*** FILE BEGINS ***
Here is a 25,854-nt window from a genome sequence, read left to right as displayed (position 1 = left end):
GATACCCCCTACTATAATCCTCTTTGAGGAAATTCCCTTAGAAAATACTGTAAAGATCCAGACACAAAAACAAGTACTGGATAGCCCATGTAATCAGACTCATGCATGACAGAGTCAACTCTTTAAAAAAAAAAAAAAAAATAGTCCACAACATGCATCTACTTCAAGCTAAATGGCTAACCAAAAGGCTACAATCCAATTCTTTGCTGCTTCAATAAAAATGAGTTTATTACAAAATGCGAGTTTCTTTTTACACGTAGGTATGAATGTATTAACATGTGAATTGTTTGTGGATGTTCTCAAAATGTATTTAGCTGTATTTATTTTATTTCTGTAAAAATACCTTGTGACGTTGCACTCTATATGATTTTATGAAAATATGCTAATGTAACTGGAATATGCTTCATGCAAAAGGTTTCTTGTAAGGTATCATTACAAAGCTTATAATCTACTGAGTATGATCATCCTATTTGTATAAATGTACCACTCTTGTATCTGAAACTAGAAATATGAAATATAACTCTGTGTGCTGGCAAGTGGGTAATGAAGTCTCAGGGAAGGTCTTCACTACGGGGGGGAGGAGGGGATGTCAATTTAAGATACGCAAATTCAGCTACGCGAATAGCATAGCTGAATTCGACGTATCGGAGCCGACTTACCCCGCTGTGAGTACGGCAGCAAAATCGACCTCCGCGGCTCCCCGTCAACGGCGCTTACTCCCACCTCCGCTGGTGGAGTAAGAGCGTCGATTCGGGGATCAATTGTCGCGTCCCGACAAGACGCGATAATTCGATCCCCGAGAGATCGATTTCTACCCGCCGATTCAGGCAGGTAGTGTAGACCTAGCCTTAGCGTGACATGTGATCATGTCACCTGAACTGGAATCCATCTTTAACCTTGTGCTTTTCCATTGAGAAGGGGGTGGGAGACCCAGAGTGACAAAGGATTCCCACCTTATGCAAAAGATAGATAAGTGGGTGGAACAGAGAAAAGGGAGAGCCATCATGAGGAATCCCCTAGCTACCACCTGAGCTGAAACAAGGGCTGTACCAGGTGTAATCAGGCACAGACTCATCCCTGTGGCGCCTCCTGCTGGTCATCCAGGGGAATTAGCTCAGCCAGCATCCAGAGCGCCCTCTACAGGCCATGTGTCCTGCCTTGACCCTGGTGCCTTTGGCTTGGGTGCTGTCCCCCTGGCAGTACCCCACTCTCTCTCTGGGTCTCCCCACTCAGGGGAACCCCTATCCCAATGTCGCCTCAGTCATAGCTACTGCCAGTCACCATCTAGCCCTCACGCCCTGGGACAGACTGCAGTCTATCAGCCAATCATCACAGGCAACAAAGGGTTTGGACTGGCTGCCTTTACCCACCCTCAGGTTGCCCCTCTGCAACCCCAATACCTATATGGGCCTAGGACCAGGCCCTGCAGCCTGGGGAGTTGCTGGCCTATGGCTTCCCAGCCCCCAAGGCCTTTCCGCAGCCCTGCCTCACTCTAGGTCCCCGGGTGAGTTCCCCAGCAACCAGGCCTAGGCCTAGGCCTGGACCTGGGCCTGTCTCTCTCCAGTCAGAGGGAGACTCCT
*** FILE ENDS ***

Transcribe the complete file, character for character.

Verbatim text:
Here is a 25,854-nt window from a genome sequence, read left to right as displayed (position 1 = left end):
GATACCCCCTACTATAATCCTCTTTGAGGAAATTCCCTTAGAAAATACTGTAAAGATCCAGACACAAAAACAAGTACTGGATAGCCCATGTAATCAGACTCATGCATGACAGAGTCAACTCTTTAAAAAAAAAAAAAAAAATAGTCCACAACATGCATCTACTTCAAGCTAAATGGCTAACCAAAAGGCTACAATCCAATTCTTTGCTGCTTCAATAAAAATGAGTTTATTACAAAATGCGAGTTTCTTTTTACACGTAGGTATGAATGTATTAACATGTGAATTGTTTGTGGATGTTCTCAAAATGTATTTAGCTGTATTTATTTTATTTCTGTAAAAATACCTTGTGACGTTGCACTCTATATGATTTTATGAAAATATGCTAATGTAACTGGAATATGCTTCATGCAAAAGGTTTCTTGTAAGGTATCATTACAAAGCTTATAATCTACTGAGTATGATCATCCTATTTGTATAAATGTACCACTCTTGTATCTGAAACTAGAAATATGAAATATAACTCTGTGTGCTGGCAAGTGGGTAATGAAGTCTCAGGGAAGGTCTTCACTACGGGGGGGAGGAGGGGATGTCAATTTAAGATACGCAAATTCAGCTACGCGAATAGCATAGCTGAATTCGACGTATCGGAGCCGACTTACCCCGCTGTGAGTACGGCAGCAAAATCGACCTCCGCGGCTCCCCGTCAACGGCGCTTACTCCCACCTCCGCTGGTGGAGTAAGAGCGTCGATTCGGGGATCAATTGTCGCGTCCCGACAAGACGCGATAATTCGATCCCCGAGAGATCGATTTCTACCCGCCGATTCAGGCAGGTAGTGTAGACCTAGCCTTAGCGTGACATGTGATCATGTCACCTGAACTGGAATCCATCTTTAACCTTGTGCTTTTCCATTGAGAAGGGGGTGGGAGACCCAGAGTGACAAAGGATTCCCACCTTATGCAAAAGATAGATAAGTGGGTGGAACAGAGAAAAGGGAGAGCCATCATGAGGAATCCCCTAGCTACCACCTGAGCTGAAACAAGGGCTGTACCAGGTGTAATCAGGCACAGACTCATCCCTGTGGCGCCTCCTGCTGGTCATCCAGGGGAATTAGCTCAGCCAGCATCCAGAGCGCCCTCTACAGGCCATGTGTCCTGCCTTGACCCTGGTGCCTTTGGCTTGGGTGCTGTCCCCCTGGCAGTACCCCACTCTCTCTCTGGGTCTCCCCACTCAGGGGAACCCCTATCCCAATGTCGCCTCAGTCATAGCTACTGCCAGTCACCATCTAGCCCTCACGCCCTGGGACAGACTGCAGTCTATCAGCCAATCATCACAGGCAACAAAGGGTTTGGACTGGCTGCCTTTACCCACCCTCAGGTTGCCCCTCTGCAACCCCAATACCTATATGGGCCTAGGACCAGGCCCTGCAGCCTGGGGAGTTGCTGGCCTATGGCTTCCCAGCCCCCAAGGCCTTTCCGCAGCCCTGCCTCACTCTAGGTCCCCGGGTGAGTTCCCCAGCAACCAGGCCTAGGCCTAGGCCTGGACCTGGGCCTGTCTCTCTCCAGTCAGAGGGAGACTCCT